Webster’s Dictionary defines pork as “the fresh or salted flesh of swine when dressed for food.” The meat is a prominent feature on the menu at The Admiralty Lounge, at 100 N. Commercial St. — immediately next door to the illustrious Mount Baker Theatre.
The theme of “nautical comfort food” provides a menu that, while pork-heavy, retains fabulous diversity. Hoist the mainsail and come along with me on this culinary journey.
The latest in a line of (generally) very good restaurants to inhabit this space, The Admiralty Lounge brings a nautical flair that is tasteful and classy, never slipping into kitschy. Seated across from my favorite section of any bar — whiskey — at a sunny table, we put in for cocktails to start. The Irish Hurricane, a whiskey-bearing play on a hurricane (typically rum, lemon juice and passionfruit), kept the theme together in a crisp, citrusy refreshment with a naval bent.
The Irish Hurricane, a whiskey-bearing play on a hurricane (typically rum, lemon juice and passionfruit), keeps the nautical theme together in a crisp, citrusy refreshment with a naval bent. (Photo by Mark Saleeb)
Appetizers started off incredibly strong, with smashed garlic potatoes ($12) and confit pork fritters ($13). The potatoes were exactly as expected — crispy, garlicky fingerling potatoes, served with a beer cheese dip. The pork fritters were spectacular. Confited pork, shredded and bound into a golfball-sized sphere before being deep fried? No way these weren’t going to be excellent. They went fast from the table, and are a definite item to try.
A menu heavy in soups and salads wouldn’t usually interest me, but the roots and livestock ($14) — a chilled potato and leek soup — sounded quite nice in the humidity and heat. Heavy on the leek and cream, it was loaded with allium flavor with the fatty cream keeping the allium bite down. Soup isn’t my preferred option (it gets in my mustache), but this was a very good one. With several other soups and stews on the menu, the liquid dieters among you will have no trouble getting your drink on.
Appetizers include confit pork fritters, which are spectacular. Confited pork, shredded and bound into a golfball-sized sphere before being deep fried, make for a winning dish. (Photo by Mark Saleeb)
Waiting for our entrees (a very short wait, compliments of the talented kitchen staff) bought me time to take a closer look at the restaurant. The nautical theme is done tastefully, without feeling like it’s forced or a novelty. The bar has many superb whiskeys, including some that are considered connoisseur tier. With proximity to the theater, the Admiralty keeps its doors open late enough that I’m certain the seats will fill up with vibrant post-show crowds. It’s a good move, and a deficiency I pointed out in my review of wine bar Nomad: appealing to the late-night dining crowd is a valuable market.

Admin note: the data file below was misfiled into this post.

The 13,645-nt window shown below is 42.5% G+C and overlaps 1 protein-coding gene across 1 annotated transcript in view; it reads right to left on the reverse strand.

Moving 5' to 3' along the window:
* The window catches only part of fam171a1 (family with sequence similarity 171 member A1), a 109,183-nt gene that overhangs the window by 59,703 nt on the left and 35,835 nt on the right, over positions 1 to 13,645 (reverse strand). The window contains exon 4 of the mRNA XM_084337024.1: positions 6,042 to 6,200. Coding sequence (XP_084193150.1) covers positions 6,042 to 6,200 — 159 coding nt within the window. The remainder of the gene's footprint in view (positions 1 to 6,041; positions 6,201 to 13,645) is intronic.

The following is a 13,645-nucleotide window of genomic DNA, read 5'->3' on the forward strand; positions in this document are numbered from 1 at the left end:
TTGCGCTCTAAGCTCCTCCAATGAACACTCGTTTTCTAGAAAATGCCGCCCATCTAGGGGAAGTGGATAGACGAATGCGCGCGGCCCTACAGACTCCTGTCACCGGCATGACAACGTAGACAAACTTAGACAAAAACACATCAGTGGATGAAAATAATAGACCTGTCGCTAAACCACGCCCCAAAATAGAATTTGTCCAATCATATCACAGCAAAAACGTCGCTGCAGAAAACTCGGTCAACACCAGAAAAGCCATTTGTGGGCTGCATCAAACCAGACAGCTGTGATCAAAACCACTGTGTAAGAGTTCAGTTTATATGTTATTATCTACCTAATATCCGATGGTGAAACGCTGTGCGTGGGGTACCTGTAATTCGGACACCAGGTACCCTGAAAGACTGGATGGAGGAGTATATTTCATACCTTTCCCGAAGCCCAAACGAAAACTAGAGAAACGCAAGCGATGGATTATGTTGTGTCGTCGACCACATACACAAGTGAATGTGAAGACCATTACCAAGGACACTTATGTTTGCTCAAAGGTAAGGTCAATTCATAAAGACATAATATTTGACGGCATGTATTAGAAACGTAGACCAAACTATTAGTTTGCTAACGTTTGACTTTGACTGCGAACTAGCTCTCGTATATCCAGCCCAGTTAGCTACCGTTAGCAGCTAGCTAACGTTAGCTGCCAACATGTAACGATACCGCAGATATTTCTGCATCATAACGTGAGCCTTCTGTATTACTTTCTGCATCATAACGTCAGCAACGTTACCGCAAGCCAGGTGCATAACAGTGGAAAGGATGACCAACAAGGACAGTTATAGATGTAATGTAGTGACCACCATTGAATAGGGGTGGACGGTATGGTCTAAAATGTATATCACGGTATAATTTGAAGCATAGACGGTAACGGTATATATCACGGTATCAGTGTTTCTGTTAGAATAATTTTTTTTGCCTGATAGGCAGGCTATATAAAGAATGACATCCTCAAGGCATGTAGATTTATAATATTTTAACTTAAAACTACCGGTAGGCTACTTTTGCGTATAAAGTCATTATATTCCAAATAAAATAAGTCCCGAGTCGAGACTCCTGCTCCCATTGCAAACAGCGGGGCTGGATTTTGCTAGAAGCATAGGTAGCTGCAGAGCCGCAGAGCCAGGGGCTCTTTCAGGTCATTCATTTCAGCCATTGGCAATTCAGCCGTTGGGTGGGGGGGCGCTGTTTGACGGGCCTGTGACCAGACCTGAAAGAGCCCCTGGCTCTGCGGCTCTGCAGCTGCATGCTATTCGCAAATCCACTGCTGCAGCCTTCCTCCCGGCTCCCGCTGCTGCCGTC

Coming out side by side, the tavern steak ($21) and imperial swine ($28) were both visually impressive — the tavern steak with a tower of fried shallots atop the “steak,” and the imperial swine with its incredibly vibrant parsnip puree and blueberry gastrique. As far as portions go? True to real life, they’re sized for a sailor's appetite.
The imperial swine was an elevated dish with fresh vegetables alongside pickled rhubarb and cabbage. The blueberry gastrique was superb — tart but not so tart that you would find yourself puckering. The porchetta was cooked beautifully but with just a touch too much fat. I had a few bites of unpleasant texture, but overall, it was quite good.
Roots and livestock — a chilled potato and leek soup — is loaded with allium flavor, with the fatty cream keeping the allium bite down. Several other soups and stews are on the menu. (Photo by Mark Saleeb)
The tavern steak was a standout. Occasionally referred to as a “chopped steak,” this dish is, at its core, ground lamb and beef on a piece of bread. But what a gross oversimplification that is. An onion-heavy mixture of lamb and beef is lovingly formed into a robust and very generous patty. Placed atop a hefty slice of onion bread, this is topped with a helping of beer cheese and a heaping handful of freshly fried crispy shallots. If the porchetta is a dish served to the captain, this is what you would serve to a gunnery crew after a battle at sea — or to soak up a hangover during a port call.
Despite being made of ground meats, the steak itself holds together well, being a coarser grind than what you would expect in something like a hamburger. The crispy shallots provide an excellent crunch to what would otherwise be a fairly toothsome dish. Best of all, I can confirm leftovers from this dish can be disassembled and reheated to a close approximation of how good it was in the restaurant. I wouldn't be bothered by not getting the porchetta again, but this tavern steak is a new favorite.
While this location may have had some business missteps in the past, The Admiralty Lounge feels like it's going to have some serious staying power. The hours accommodate the evening-heavy lifestyle of the average Bellingham resident, and even on a Wednesday, while dining for this review, within 30 minutes of opening the place was abuzz with several large parties and a lone diner at the bar.
Even just coming in for cocktails and a few appetizers to share with a group would be a lot of fun. The drinks lean toward the tropical without losing any sophistication, and without stepping on the toes of the nearby Red Rum on Magnolia Street. The price range puts it on parity with a lot of other Bellingham restaurants, but the Admiralty provides a menu like none other, with thoughtful decisions abounding at every turn.
The Admiralty Lounge is open from 4–10 p.m. Tuesday, Wednesday and Sunday, and 4 p.m. to midnight Thursday through Saturday at 100 N. Commercial St. Info: theadmiraltylounge.com.